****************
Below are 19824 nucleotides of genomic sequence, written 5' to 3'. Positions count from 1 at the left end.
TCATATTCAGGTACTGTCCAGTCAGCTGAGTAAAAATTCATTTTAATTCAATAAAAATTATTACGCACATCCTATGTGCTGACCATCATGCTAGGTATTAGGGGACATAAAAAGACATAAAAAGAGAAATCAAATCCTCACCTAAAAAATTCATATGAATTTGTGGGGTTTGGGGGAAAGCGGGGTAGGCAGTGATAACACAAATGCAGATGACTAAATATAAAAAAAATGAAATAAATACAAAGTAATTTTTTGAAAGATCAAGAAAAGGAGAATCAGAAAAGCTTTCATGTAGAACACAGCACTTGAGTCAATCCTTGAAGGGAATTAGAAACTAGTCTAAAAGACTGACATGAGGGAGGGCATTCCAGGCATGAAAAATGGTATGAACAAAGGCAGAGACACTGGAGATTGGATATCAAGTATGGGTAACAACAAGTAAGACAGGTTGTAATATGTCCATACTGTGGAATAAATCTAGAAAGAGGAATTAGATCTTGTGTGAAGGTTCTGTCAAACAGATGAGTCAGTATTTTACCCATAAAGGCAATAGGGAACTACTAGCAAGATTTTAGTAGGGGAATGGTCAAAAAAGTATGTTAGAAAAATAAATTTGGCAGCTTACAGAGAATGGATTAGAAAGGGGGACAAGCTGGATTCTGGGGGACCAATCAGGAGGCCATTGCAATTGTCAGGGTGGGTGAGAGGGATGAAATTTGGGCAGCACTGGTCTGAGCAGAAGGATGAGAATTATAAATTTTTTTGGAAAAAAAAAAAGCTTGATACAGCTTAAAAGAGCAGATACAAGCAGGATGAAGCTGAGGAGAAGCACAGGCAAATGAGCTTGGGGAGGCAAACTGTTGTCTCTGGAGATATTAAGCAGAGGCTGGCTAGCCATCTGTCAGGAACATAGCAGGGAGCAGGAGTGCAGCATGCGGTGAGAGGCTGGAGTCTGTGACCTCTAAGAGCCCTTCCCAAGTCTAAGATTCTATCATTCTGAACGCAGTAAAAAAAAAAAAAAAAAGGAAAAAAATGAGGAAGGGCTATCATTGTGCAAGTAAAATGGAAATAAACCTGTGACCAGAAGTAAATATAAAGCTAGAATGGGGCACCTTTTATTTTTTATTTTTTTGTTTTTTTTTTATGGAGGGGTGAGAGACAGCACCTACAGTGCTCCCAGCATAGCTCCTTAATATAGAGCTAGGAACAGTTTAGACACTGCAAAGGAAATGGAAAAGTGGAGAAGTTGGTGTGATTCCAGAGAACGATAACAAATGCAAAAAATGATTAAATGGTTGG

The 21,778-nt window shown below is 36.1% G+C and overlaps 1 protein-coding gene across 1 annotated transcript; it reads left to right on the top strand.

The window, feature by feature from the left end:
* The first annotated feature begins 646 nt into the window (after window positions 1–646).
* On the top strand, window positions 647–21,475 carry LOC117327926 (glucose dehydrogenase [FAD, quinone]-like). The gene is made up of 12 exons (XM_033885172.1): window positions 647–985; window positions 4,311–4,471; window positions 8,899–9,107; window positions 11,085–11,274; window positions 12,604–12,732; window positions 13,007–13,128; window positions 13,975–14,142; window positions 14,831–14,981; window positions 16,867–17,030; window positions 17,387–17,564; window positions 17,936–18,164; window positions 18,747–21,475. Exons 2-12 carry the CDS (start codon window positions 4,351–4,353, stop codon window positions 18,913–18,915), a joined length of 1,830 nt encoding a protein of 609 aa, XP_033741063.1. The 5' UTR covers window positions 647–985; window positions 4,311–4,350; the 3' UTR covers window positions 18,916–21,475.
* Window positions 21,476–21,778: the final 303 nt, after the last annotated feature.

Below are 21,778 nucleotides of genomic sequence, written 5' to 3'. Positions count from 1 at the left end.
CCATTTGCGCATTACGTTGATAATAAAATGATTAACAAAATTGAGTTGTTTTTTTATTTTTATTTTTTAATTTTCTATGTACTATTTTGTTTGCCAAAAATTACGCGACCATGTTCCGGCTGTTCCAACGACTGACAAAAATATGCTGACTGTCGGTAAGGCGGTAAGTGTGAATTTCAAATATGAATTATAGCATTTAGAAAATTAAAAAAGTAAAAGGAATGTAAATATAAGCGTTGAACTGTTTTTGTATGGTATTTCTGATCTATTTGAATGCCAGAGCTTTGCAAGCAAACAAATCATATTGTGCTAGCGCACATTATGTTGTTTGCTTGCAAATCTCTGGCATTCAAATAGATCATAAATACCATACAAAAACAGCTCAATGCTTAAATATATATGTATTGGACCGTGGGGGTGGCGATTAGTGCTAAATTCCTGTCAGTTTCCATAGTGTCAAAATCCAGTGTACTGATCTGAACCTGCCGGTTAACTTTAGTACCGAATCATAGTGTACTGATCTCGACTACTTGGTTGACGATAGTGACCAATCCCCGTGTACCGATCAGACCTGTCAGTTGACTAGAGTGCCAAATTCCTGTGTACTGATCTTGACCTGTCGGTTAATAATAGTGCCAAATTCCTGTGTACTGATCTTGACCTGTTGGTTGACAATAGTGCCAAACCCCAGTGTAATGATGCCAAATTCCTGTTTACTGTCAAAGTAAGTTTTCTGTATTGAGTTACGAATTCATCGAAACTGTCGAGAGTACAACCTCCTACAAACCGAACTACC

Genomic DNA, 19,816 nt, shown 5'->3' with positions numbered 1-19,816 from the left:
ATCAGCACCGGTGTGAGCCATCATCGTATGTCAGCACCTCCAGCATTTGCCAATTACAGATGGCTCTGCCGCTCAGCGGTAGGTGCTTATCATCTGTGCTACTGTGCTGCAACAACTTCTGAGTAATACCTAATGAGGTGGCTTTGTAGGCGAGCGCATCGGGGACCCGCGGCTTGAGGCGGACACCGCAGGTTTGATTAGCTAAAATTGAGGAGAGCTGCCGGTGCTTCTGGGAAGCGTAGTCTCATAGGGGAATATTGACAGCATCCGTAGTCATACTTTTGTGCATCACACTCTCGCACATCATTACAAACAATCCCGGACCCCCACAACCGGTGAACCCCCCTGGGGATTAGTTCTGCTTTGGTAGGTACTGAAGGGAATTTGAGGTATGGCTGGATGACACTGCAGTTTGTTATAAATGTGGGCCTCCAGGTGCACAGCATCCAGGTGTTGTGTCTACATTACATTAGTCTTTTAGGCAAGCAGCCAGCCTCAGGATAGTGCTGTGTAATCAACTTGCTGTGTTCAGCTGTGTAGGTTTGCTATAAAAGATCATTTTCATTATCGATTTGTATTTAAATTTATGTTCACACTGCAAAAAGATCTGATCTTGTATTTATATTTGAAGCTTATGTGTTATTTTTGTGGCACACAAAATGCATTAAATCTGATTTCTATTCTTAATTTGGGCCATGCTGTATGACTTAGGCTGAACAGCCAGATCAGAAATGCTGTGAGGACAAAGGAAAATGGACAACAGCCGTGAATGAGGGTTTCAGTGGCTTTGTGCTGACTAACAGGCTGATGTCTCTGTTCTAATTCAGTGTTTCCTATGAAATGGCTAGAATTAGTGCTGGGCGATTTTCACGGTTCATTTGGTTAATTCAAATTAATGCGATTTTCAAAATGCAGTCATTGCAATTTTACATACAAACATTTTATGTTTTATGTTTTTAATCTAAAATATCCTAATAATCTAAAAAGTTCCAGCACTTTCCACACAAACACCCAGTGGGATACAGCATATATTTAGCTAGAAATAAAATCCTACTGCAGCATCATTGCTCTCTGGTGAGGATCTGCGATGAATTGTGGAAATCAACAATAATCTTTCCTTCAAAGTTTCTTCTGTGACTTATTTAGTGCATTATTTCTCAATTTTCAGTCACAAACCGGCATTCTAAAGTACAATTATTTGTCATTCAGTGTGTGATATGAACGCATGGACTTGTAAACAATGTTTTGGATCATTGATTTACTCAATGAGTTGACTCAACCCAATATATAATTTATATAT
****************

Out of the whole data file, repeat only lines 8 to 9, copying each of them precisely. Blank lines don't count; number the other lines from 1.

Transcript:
Below are 21,778 nucleotides of genomic sequence, written 5' to 3'. Positions count from 1 at the left end.
CCATTTGCGCATTACGTTGATAATAAAATGATTAACAAAATTGAGTTGTTTTTTTATTTTTATTTTTTAATTTTCTATGTACTATTTTGTTTGCCAAAAATTACGCGACCATGTTCCGGCTGTTCCAACGACTGACAAAAATATGCTGACTGTCGGTAAGGCGGTAAGTGTGAATTTCAAATATGAATTATAGCATTTAGAAAATTAAAAAAGTAAAAGGAATGTAAATATAAGCGTTGAACTGTTTTTGTATGGTATTTCTGATCTATTTGAATGCCAGAGCTTTGCAAGCAAACAAATCATATTGTGCTAGCGCACATTATGTTGTTTGCTTGCAAATCTCTGGCATTCAAATAGATCATAAATACCATACAAAAACAGCTCAATGCTTAAATATATATGTATTGGACCGTGGGGGTGGCGATTAGTGCTAAATTCCTGTCAGTTTCCATAGTGTCAAAATCCAGTGTACTGATCTGAACCTGCCGGTTAACTTTAGTACCGAATCATAGTGTACTGATCTCGACTACTTGGTTGACGATAGTGACCAATCCCCGTGTACCGATCAGACCTGTCAGTTGACTAGAGTGCCAAATTCCTGTGTACTGATCTTGACCTGTCGGTTAATAATAGTGCCAAATTCCTGTGTACTGATCTTGACCTGTTGGTTGACAATAGTGCCAAACCCCAGTGTAATGATGCCAAATTCCTGTTTACTGTCAAAGTAAGTTTTCTGTATTGAGTTACGAATTCATCGAAACTGTCGAGAGTACAACCTCCTACAAACCGAACTACC